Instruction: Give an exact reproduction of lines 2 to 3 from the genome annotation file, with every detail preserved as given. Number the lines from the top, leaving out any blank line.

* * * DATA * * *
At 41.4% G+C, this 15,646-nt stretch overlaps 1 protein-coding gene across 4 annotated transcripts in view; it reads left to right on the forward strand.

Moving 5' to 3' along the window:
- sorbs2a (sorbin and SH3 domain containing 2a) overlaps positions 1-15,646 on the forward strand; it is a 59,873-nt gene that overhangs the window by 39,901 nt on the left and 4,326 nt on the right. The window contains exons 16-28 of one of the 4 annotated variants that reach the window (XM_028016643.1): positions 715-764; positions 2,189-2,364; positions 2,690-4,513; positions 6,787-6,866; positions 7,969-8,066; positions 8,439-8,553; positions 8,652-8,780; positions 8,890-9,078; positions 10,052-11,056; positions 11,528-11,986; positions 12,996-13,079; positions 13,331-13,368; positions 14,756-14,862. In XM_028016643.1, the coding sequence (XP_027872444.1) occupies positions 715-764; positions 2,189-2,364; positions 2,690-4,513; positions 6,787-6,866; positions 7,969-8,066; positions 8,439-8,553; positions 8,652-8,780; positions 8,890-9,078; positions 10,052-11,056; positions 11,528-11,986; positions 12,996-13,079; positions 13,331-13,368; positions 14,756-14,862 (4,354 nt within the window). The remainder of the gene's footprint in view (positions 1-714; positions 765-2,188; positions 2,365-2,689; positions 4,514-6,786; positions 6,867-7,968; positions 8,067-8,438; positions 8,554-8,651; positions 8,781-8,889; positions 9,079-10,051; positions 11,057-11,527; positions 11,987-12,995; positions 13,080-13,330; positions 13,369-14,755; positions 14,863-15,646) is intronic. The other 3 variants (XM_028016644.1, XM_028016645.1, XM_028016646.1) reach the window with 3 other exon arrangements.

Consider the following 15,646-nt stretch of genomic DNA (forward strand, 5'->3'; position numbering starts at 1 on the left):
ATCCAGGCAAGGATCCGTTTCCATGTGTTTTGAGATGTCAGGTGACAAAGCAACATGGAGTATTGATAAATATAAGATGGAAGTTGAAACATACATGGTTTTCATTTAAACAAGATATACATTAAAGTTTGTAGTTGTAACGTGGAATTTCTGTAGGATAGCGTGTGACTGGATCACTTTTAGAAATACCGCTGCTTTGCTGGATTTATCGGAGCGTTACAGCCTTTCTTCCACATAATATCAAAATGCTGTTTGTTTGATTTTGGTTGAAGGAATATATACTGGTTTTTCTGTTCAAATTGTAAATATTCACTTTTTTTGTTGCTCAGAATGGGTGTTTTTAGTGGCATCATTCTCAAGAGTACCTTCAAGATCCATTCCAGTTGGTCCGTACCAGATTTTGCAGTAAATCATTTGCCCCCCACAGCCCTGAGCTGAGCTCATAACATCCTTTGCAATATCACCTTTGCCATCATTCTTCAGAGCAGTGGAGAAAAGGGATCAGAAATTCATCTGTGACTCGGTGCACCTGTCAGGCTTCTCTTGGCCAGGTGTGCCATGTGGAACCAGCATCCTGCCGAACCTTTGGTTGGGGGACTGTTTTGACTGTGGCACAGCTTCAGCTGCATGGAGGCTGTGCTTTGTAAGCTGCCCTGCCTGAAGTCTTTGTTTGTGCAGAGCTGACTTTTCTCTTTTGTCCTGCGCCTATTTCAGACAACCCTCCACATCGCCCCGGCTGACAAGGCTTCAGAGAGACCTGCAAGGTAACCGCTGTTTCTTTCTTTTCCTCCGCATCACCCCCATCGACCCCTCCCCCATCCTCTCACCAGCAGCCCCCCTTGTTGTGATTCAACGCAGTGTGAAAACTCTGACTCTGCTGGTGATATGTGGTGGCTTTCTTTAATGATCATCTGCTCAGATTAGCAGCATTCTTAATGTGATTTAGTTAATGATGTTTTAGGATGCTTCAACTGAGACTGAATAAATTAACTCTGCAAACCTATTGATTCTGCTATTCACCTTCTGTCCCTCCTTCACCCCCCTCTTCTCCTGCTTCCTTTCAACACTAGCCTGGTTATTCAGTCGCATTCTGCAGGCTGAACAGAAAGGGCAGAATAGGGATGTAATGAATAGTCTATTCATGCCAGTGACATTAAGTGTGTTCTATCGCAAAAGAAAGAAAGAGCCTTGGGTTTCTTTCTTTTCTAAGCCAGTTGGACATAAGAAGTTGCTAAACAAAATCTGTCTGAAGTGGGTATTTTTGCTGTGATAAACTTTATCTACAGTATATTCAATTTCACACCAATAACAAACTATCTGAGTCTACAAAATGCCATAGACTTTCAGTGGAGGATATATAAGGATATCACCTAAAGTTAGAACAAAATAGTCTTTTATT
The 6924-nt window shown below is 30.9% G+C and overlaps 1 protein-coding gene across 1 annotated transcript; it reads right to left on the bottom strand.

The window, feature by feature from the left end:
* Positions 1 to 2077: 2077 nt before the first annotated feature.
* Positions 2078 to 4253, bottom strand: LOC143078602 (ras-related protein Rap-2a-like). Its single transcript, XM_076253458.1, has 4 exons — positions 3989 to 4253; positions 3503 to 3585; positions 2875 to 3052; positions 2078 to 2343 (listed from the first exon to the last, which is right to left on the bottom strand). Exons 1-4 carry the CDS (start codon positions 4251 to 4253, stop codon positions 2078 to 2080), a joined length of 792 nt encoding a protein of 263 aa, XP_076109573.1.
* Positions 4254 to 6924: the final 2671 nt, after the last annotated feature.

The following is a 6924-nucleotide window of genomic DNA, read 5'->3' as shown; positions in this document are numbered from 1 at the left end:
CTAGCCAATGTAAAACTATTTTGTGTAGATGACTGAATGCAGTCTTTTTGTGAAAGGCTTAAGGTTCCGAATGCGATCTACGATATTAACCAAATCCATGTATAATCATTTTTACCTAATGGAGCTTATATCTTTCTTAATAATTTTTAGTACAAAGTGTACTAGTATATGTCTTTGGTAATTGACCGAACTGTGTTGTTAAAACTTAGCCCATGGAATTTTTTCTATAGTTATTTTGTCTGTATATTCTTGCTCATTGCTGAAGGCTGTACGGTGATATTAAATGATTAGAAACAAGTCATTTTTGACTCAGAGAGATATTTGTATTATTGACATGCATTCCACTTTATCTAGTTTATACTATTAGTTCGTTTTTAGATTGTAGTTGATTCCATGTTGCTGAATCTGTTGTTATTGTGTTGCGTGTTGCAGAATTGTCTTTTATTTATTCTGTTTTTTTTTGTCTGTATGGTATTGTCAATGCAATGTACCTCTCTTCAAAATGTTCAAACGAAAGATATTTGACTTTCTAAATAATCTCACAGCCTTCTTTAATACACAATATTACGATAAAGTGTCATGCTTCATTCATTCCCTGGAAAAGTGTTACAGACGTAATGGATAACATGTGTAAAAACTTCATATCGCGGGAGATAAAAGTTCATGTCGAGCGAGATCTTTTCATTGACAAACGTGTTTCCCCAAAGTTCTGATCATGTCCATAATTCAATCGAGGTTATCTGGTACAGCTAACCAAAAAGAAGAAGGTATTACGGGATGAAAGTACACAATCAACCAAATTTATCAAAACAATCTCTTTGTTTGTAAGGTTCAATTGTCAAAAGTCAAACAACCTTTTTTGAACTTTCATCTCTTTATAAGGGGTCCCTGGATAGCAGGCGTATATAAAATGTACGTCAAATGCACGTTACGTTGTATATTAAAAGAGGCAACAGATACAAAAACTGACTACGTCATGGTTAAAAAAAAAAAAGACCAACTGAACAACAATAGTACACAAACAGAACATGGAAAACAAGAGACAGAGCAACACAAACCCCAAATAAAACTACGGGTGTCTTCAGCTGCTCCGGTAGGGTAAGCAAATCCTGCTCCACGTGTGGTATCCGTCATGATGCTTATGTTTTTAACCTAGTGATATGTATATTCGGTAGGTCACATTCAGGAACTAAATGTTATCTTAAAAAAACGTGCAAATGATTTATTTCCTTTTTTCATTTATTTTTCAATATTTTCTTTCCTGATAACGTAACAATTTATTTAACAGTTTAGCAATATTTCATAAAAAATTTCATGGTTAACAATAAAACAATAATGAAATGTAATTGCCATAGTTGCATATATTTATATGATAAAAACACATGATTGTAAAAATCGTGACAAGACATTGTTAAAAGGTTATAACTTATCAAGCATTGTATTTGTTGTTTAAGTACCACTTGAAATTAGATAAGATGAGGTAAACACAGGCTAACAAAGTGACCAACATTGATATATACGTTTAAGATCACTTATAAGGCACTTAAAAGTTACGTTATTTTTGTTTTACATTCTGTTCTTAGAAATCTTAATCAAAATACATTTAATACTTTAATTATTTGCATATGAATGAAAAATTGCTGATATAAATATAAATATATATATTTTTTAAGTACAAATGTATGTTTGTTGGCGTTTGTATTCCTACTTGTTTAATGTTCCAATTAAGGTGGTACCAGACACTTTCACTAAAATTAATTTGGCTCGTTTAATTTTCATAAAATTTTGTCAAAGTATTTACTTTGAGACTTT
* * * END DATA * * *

Moving 5' to 3' along the window:
- sorbs2a (sorbin and SH3 domain containing 2a) overlaps positions 1-15,646 on the forward strand; it is a 59,873-nt gene that overhangs the window by 39,901 nt on the left and 4,326 nt on the right. The window contains exons 16-28 of one of the 4 annotated variants that reach the window (XM_028016643.1): positions 715-764; positions 2,189-2,364; positions 2,690-4,513; positions 6,787-6,866; positions 7,969-8,066; positions 8,439-8,553; positions 8,652-8,780; positions 8,890-9,078; positions 10,052-11,056; positions 11,528-11,986; positions 12,996-13,079; positions 13,331-13,368; positions 14,756-14,862. In XM_028016643.1, the coding sequence (XP_027872444.1) occupies positions 715-764; positions 2,189-2,364; positions 2,690-4,513; positions 6,787-6,866; positions 7,969-8,066; positions 8,439-8,553; positions 8,652-8,780; positions 8,890-9,078; positions 10,052-11,056; positions 11,528-11,986; positions 12,996-13,079; positions 13,331-13,368; positions 14,756-14,862 (4,354 nt within the window). The remainder of the gene's footprint in view (positions 1-714; positions 765-2,188; positions 2,365-2,689; positions 4,514-6,786; positions 6,867-7,968; positions 8,067-8,438; positions 8,554-8,651; positions 8,781-8,889; positions 9,079-10,051; positions 11,057-11,527; positions 11,987-12,995; positions 13,080-13,330; positions 13,369-14,755; positions 14,863-15,646) is intronic. The other 3 variants (XM_028016644.1, XM_028016645.1, XM_028016646.1) reach the window with 3 other exon arrangements.